Women don’t think they’re better than anyone. They just want to be respected
I was featured on the Campaign Monitor blog for International Women’s Day. I’m very honoured to have been selected, but even more, I feel very privileged to be part of a company that recognises the efforts of women.
Over the past two years I have become increasingly aware of my position as a woman in the engineering/information technology industry, taking notice of groups such as Girl Geeks, Women Who Code, and She Hacks, or various groups with the word ‘She’ in the name. I have also noticed hashtags trending on Twitter such as #WomenInTech or #ILookLikeAnEngineer.
— Georgie Gingerbread Cooke ?? (@georgiecel) August 5, 2015
There are probably many blog posts today, no doubt about 60% actually celebrating the achievements of women, and a good 40% hating on the day and saying it’s sexist. I haven’t had a good look out there, but I know I won’t read the latter.
I, and many other women, have been judged, stereotyped, discriminated or mocked for having a technical background.
I’ve had people scoff when they believe I should be doing something more girly than web development.
I’ve had men laugh at me as if they can’t believe a woman can have both beauty and brains.
I’ve been rejected from jobs feeling as if I was not good enough because I’m a woman.
I’ve had people assume that because I am a woman, I am more stupid than a man.
And, like many, many other women, I’ve had people make sexist remarks about me.
But I refuse to let that get in the way of my work, especially when I have a job that I enjoy.
There is nothing ‘unusual’ about women in tech
It was in the ninth grade that I decided to study computing with my best friend Lilian. It didn’t take us long to notice that we were the only two girls in a class of just over thirty people. Our teacher let us walk into the class first, and treated us like we were special. This was the first time I realised that there was something unusual about a girl being interested in computers.
Prior to that, nothing was unusual.
When I was five years old, my dad played computer games with me. I went through a serious gaming stage from the age of eight to the age of seventeen. I was always playing games with my male cousins or with boys who were my classmates at school. I was never judged by the people I hung out with, and my parents never brought me up to think that I was doing ‘boyish’ things, nor did they discourage me. Even though my mother pointed out that I started to dress like a tomboy for a while, my parents first let me figure out my style for myself.
But things change when people grow older and more mature. All of a sudden it’s unusual for a girl to play games or use computers, people notice the only female in a class of computing students, and it’s a really big deal when a woman wants to study engineering.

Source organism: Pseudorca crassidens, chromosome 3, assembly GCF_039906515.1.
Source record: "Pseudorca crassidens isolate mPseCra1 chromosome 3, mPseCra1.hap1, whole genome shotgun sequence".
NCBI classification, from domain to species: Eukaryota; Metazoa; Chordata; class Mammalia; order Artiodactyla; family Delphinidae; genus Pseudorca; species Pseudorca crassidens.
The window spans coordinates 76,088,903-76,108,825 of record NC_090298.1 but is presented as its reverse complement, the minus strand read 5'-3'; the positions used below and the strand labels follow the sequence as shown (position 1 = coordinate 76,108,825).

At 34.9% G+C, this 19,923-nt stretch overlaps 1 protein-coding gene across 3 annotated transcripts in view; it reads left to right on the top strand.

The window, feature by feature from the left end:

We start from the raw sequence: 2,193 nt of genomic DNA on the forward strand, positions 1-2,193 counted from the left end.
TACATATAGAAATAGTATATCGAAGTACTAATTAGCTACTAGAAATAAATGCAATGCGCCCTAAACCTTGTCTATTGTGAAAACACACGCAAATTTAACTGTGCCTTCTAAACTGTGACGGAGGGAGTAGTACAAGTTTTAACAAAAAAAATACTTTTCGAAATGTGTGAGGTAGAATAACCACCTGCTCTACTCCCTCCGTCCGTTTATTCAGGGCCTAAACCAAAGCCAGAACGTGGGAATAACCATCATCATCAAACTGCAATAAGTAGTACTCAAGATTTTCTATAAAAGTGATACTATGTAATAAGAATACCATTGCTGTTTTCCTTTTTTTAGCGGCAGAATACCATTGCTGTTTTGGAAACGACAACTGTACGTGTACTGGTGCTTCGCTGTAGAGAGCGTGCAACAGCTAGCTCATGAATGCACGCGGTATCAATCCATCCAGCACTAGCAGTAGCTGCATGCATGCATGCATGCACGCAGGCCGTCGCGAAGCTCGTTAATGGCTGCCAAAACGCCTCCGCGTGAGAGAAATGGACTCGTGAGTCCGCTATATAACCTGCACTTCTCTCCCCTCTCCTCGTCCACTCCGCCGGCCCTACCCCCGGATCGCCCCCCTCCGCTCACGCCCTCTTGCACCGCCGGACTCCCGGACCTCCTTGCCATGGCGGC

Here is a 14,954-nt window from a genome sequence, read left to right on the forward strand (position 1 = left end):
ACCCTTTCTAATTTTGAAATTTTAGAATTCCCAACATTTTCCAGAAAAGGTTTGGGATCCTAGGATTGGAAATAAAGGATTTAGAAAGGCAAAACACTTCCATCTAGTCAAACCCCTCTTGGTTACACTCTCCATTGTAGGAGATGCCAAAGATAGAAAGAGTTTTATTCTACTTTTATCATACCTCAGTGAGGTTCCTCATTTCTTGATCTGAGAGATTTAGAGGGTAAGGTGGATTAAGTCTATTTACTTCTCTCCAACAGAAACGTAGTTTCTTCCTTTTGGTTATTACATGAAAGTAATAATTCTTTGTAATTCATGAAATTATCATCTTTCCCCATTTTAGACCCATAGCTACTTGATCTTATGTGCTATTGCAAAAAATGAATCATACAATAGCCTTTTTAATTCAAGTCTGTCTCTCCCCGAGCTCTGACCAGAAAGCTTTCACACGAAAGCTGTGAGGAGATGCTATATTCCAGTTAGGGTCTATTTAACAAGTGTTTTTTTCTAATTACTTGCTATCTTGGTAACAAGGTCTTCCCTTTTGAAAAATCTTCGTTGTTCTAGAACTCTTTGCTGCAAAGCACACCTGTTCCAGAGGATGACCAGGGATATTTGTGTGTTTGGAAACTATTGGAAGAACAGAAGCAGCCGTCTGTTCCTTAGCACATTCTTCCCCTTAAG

What’s so amazing about a girl who plays video games or is a software engineer, and why is it so different and surprising compared to when a boy does the same things?
Women want to be treated equally, not necessarily noticed
As a woman working in the tech industry, I feel like I speak for all women when I say that we are not ‘special’. We don’t want to be praised condescendingly or be given media attention because it looked so impressive that a woman did a ‘man’s job’.
It seemed so surprising and news-worthy that Victoria’s Secret model Lyndsey Scott built phone apps in her spare time. She was on a commercial news segment that almost degraded her intelligence by drawing more attention to the fact that she was a model who ‘codes off the catwalk’. Compare that to an interview where she was actually asked about her app ideas and how she came to be interested in app development.
Those movements that support women in tech don’t want women to get noticed. They want women simply to receive acknowledgement for what they do, and not just because they are women.
It’s not a gender debate – we don’t think we’re better than anyone
In my teenage years I found out about Dick Masterson – an infamous and notoriously sexist bigot, if you will – who parades around saying that men are better than women, degrading women like there’s no tomorrow. I’ve never felt so sick about someone’s attitude, nor have I wanted someone to be punished so much and sent to hell for discrimination based on the way people are born.
But wishing death on someone is not a good way to think. And neither is his.
Women don’t think they are better than men. Women don’t think they deserve more credit for something they do simply because they are a woman.
Women just want to be respected
When I was handed womens-only scholarship applications for university, I had no idea just how few women there were working in tech. As I got older, I didn’t want to be associated with a stereotype. I didn’t want to be associated with certain appearances, activities, occupations, or expectations, just because I was born with two X chromosomes.
I felt uncomfortable when people were amazed that I worked with computers, even making comments like, ‘Wow, you must be really smart’.
I hated when people literally said to me, ‘Beauty and brains!’
Instead, I took pride in my achievements and efforts exactly for what they were, and not because I am a woman.
Women don’t want attention.
Women don’t think they are better than anyone.
Women don’t want to be given special consideration or excused because of their gender.
We just want to be given credit where credit is due. We just want to be treated equally to our male counterparts.
We just want to be respected.